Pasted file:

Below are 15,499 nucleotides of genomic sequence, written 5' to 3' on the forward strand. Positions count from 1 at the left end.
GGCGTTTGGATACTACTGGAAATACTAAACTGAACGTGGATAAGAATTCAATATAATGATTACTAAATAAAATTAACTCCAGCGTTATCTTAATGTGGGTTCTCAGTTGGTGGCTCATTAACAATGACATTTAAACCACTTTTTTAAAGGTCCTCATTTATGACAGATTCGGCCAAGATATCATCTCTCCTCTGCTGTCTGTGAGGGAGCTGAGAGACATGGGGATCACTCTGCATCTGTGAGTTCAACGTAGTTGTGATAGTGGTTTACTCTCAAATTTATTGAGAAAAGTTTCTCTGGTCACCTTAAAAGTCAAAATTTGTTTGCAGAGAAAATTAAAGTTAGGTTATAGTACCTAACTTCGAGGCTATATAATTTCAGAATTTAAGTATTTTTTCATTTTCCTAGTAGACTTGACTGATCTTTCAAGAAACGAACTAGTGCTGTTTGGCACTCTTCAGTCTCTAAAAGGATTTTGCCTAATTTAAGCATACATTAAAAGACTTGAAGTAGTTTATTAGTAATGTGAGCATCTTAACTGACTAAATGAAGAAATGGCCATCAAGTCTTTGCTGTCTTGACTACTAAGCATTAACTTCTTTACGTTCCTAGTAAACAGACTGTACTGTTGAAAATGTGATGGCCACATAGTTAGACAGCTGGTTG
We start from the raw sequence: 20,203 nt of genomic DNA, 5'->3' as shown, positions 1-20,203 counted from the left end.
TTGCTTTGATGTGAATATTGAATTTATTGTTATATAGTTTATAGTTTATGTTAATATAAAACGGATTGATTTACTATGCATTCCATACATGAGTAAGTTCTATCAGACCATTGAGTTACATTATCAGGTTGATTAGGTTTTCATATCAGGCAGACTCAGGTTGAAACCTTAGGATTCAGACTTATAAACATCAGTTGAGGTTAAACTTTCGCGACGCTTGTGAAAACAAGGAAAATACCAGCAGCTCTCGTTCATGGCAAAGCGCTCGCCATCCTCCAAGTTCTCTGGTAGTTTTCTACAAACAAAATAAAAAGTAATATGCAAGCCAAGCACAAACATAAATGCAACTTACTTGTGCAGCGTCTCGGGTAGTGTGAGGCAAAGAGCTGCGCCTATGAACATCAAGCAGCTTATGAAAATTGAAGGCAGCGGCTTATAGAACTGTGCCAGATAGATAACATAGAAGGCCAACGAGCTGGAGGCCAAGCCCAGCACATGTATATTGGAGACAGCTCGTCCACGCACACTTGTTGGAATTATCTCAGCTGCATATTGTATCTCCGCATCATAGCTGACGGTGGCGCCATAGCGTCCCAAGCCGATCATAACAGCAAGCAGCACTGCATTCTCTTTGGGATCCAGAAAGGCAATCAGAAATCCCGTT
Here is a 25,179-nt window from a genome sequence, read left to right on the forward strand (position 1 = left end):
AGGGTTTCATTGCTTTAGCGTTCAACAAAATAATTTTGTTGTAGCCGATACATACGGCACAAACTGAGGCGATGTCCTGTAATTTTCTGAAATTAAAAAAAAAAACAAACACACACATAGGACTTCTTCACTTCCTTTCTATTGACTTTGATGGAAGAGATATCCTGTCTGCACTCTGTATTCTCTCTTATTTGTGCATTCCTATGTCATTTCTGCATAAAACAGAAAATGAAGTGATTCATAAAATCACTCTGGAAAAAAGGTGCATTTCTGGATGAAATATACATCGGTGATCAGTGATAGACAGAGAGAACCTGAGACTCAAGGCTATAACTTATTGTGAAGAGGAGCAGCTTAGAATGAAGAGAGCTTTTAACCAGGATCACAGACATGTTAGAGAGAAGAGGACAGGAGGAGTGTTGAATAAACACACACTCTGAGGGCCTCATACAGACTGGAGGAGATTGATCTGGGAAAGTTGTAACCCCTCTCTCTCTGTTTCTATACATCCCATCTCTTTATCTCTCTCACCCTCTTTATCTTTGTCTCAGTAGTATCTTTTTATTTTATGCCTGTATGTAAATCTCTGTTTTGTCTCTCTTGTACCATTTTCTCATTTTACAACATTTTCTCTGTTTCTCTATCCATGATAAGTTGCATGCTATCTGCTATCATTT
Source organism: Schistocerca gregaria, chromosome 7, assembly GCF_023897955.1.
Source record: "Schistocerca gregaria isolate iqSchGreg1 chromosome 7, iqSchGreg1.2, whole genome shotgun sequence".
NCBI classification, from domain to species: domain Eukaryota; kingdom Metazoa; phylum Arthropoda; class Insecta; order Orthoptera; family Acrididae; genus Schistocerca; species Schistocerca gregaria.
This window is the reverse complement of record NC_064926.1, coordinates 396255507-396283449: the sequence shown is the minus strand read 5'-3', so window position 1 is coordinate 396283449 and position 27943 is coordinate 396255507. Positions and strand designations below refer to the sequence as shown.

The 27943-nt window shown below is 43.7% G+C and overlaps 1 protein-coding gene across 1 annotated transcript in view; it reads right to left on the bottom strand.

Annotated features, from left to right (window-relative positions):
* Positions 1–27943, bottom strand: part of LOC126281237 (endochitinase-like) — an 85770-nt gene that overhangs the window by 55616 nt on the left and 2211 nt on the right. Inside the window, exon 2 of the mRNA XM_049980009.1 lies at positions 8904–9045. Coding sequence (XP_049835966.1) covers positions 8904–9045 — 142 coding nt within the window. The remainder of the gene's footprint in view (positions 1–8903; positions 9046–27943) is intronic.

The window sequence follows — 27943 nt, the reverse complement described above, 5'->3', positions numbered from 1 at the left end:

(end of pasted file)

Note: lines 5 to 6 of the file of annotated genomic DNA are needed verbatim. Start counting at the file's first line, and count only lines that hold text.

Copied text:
Here is a 25,179-nt window from a genome sequence, read left to right on the forward strand (position 1 = left end):
AGGGTTTCATTGCTTTAGCGTTCAACAAAATAATTTTGTTGTAGCCGATACATACGGCACAAACTGAGGCGATGTCCTGTAATTTTCTGAAATTAAAAAAAAAAACAAACACACACATAGGACTTCTTCACTTCCTTTCTATTGACTTTGATGGAAGAGATATCCTGTCTGCACTCTGTATTCTCTCTTATTTGTGCATTCCTATGTCATTTCTGCATAAAACAGAAAATGAAGTGATTCATAAAATCACTCTGGAAAAAAGGTGCATTTCTGGATGAAATATACATCGGTGATCAGTGATAGACAGAGAGAACCTGAGACTCAAGGCTATAACTTATTGTGAAGAGGAGCAGCTTAGAATGAAGAGAGCTTTTAACCAGGATCACAGACATGTTAGAGAGAAGAGGACAGGAGGAGTGTTGAATAAACACACACTCTGAGGGCCTCATACAGACTGGAGGAGATTGATCTGGGAAAGTTGTAACCCCTCTCTCTCTGTTTCTATACATCCCATCTCTTTATCTCTCTCACCCTCTTTATCTTTGTCTCAGTAGTATCTTTTTATTTTATGCCTGTATGTAAATCTCTGTTTTGTCTCTCTTGTACCATTTTCTCATTTTACAACATTTTCTCTGTTTCTCTATCCATGATAAGTTGCATGCTATCTGCTATCATTT